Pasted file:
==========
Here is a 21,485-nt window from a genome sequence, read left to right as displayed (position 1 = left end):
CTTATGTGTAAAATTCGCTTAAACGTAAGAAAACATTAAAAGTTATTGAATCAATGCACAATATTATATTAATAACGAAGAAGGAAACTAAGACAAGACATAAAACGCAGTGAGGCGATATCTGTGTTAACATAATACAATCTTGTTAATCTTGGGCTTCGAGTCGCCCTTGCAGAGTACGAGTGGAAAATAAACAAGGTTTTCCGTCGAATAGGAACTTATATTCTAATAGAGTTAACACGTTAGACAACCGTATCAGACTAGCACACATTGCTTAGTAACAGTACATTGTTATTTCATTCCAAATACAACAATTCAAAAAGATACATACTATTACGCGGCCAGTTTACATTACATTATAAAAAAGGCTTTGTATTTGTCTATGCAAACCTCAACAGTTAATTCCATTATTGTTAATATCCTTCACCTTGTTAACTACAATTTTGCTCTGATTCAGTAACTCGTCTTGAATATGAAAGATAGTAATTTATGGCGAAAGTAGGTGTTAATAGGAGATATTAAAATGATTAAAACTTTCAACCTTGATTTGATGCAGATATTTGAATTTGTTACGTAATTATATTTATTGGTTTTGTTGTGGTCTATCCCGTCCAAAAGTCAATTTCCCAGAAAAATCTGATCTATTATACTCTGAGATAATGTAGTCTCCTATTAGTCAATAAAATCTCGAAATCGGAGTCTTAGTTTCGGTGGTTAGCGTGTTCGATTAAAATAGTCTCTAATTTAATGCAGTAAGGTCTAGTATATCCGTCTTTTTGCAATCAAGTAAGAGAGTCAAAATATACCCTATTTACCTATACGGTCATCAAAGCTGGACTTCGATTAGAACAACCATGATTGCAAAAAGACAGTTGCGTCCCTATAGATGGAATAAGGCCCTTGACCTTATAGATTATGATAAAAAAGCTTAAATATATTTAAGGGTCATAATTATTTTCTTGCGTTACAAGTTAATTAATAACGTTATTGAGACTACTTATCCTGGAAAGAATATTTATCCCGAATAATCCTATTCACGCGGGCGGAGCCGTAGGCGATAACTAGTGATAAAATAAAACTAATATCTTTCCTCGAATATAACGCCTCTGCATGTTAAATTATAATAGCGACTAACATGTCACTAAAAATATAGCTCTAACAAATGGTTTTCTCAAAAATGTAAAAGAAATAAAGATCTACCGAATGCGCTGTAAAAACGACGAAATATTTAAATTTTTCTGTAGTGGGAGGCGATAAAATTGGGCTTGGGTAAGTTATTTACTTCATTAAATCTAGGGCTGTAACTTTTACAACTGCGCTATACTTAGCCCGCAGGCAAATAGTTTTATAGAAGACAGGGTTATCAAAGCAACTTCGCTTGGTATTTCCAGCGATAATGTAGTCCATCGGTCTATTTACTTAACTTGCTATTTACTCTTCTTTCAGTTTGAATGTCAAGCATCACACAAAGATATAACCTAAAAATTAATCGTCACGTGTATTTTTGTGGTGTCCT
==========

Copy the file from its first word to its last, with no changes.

Here is a 21,485-nt window from a genome sequence, read left to right as displayed (position 1 = left end):
CTTATGTGTAAAATTCGCTTAAACGTAAGAAAACATTAAAAGTTATTGAATCAATGCACAATATTATATTAATAACGAAGAAGGAAACTAAGACAAGACATAAAACGCAGTGAGGCGATATCTGTGTTAACATAATACAATCTTGTTAATCTTGGGCTTCGAGTCGCCCTTGCAGAGTACGAGTGGAAAATAAACAAGGTTTTCCGTCGAATAGGAACTTATATTCTAATAGAGTTAACACGTTAGACAACCGTATCAGACTAGCACACATTGCTTAGTAACAGTACATTGTTATTTCATTCCAAATACAACAATTCAAAAAGATACATACTATTACGCGGCCAGTTTACATTACATTATAAAAAAGGCTTTGTATTTGTCTATGCAAACCTCAACAGTTAATTCCATTATTGTTAATATCCTTCACCTTGTTAACTACAATTTTGCTCTGATTCAGTAACTCGTCTTGAATATGAAAGATAGTAATTTATGGCGAAAGTAGGTGTTAATAGGAGATATTAAAATGATTAAAACTTTCAACCTTGATTTGATGCAGATATTTGAATTTGTTACGTAATTATATTTATTGGTTTTGTTGTGGTCTATCCCGTCCAAAAGTCAATTTCCCAGAAAAATCTGATCTATTATACTCTGAGATAATGTAGTCTCCTATTAGTCAATAAAATCTCGAAATCGGAGTCTTAGTTTCGGTGGTTAGCGTGTTCGATTAAAATAGTCTCTAATTTAATGCAGTAAGGTCTAGTATATCCGTCTTTTTGCAATCAAGTAAGAGAGTCAAAATATACCCTATTTACCTATACGGTCATCAAAGCTGGACTTCGATTAGAACAACCATGATTGCAAAAAGACAGTTGCGTCCCTATAGATGGAATAAGGCCCTTGACCTTATAGATTATGATAAAAAAGCTTAAATATATTTAAGGGTCATAATTATTTTCTTGCGTTACAAGTTAATTAATAACGTTATTGAGACTACTTATCCTGGAAAGAATATTTATCCCGAATAATCCTATTCACGCGGGCGGAGCCGTAGGCGATAACTAGTGATAAAATAAAACTAATATCTTTCCTCGAATATAACGCCTCTGCATGTTAAATTATAATAGCGACTAACATGTCACTAAAAATATAGCTCTAACAAATGGTTTTCTCAAAAATGTAAAAGAAATAAAGATCTACCGAATGCGCTGTAAAAACGACGAAATATTTAAATTTTTCTGTAGTGGGAGGCGATAAAATTGGGCTTGGGTAAGTTATTTACTTCATTAAATCTAGGGCTGTAACTTTTACAACTGCGCTATACTTAGCCCGCAGGCAAATAGTTTTATAGAAGACAGGGTTATCAAAGCAACTTCGCTTGGTATTTCCAGCGATAATGTAGTCCATCGGTCTATTTACTTAACTTGCTATTTACTCTTCTTTCAGTTTGAATGTCAAGCATCACACAAAGATATAACCTAAAAATTAATCGTCACGTGTATTTTTGTGGTGTCCT